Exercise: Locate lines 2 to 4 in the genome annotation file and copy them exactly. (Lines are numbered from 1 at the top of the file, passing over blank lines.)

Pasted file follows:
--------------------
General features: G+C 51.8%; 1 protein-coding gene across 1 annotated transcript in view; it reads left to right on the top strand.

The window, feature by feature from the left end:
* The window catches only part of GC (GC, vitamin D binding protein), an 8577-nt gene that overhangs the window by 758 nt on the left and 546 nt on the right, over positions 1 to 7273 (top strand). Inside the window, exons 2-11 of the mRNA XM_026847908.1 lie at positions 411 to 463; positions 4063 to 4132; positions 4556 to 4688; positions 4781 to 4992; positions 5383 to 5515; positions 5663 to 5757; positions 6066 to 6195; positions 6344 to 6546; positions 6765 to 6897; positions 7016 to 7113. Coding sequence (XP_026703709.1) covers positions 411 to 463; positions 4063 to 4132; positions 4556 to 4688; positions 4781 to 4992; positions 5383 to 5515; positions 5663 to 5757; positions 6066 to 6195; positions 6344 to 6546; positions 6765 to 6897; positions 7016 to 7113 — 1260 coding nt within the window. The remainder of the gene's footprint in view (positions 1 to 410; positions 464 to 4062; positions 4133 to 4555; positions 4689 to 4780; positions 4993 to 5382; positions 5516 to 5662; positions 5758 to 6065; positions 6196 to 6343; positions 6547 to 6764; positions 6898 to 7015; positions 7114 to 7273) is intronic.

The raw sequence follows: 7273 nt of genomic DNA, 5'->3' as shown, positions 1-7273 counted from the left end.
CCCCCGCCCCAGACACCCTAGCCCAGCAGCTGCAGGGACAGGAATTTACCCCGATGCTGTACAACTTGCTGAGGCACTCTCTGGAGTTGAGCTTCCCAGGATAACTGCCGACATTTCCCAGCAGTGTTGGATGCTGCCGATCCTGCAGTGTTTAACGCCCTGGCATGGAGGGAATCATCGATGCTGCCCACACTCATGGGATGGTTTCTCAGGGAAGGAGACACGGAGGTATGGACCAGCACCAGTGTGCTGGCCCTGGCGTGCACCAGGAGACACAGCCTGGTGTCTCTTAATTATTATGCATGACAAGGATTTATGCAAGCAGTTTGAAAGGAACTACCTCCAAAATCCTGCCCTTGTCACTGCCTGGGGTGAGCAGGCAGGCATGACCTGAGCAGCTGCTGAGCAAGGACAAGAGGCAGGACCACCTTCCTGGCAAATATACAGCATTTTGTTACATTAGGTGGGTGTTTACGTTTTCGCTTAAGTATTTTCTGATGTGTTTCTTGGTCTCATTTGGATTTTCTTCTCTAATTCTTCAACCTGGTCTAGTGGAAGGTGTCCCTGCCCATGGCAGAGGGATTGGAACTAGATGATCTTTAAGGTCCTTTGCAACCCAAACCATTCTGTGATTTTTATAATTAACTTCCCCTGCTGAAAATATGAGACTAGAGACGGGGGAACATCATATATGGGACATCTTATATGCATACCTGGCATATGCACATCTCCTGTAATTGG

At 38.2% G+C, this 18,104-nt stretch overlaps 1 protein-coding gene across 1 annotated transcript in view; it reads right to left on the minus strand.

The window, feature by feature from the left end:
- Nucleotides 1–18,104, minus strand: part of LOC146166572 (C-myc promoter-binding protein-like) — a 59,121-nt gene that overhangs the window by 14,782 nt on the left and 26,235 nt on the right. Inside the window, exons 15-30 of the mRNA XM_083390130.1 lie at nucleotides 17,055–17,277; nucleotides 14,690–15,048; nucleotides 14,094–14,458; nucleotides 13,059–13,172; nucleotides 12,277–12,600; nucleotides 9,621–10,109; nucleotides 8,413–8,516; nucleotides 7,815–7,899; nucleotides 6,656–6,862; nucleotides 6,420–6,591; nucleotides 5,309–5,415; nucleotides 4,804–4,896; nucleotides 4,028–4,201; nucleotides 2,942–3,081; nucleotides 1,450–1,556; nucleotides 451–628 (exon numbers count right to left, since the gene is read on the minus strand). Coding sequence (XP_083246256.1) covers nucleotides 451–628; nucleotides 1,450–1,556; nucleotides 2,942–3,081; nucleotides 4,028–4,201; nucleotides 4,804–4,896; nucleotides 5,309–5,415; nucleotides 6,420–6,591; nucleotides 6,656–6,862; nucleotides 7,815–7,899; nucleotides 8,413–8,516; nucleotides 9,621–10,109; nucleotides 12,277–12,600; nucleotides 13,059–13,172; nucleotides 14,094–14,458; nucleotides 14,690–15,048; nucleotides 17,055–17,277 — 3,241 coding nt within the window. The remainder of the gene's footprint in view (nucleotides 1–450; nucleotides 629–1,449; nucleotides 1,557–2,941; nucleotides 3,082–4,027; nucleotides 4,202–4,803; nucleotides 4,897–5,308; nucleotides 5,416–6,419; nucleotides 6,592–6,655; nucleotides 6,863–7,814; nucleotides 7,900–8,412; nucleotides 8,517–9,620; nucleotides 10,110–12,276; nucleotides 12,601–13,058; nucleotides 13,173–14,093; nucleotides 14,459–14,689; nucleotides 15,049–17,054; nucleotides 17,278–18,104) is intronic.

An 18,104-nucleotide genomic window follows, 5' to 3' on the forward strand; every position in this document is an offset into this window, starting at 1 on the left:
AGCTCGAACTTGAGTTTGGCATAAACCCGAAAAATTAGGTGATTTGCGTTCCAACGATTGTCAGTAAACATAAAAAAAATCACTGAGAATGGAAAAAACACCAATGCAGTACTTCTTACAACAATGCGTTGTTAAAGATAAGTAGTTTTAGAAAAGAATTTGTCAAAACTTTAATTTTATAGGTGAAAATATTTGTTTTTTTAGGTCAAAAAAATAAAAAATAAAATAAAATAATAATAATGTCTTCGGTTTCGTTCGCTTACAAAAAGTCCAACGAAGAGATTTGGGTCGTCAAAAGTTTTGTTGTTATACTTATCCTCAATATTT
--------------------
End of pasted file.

The window, feature by feature from the left end:
* The window catches only part of GC (GC, vitamin D binding protein), an 8577-nt gene that overhangs the window by 758 nt on the left and 546 nt on the right, over positions 1 to 7273 (top strand). Inside the window, exons 2-11 of the mRNA XM_026847908.1 lie at positions 411 to 463; positions 4063 to 4132; positions 4556 to 4688; positions 4781 to 4992; positions 5383 to 5515; positions 5663 to 5757; positions 6066 to 6195; positions 6344 to 6546; positions 6765 to 6897; positions 7016 to 7113. Coding sequence (XP_026703709.1) covers positions 411 to 463; positions 4063 to 4132; positions 4556 to 4688; positions 4781 to 4992; positions 5383 to 5515; positions 5663 to 5757; positions 6066 to 6195; positions 6344 to 6546; positions 6765 to 6897; positions 7016 to 7113 — 1260 coding nt within the window. The remainder of the gene's footprint in view (positions 1 to 410; positions 464 to 4062; positions 4133 to 4555; positions 4689 to 4780; positions 4993 to 5382; positions 5516 to 5662; positions 5758 to 6065; positions 6196 to 6343; positions 6547 to 6764; positions 6898 to 7015; positions 7114 to 7273) is intronic.

The raw sequence follows: 7273 nt of genomic DNA, 5'->3' as shown, positions 1-7273 counted from the left end.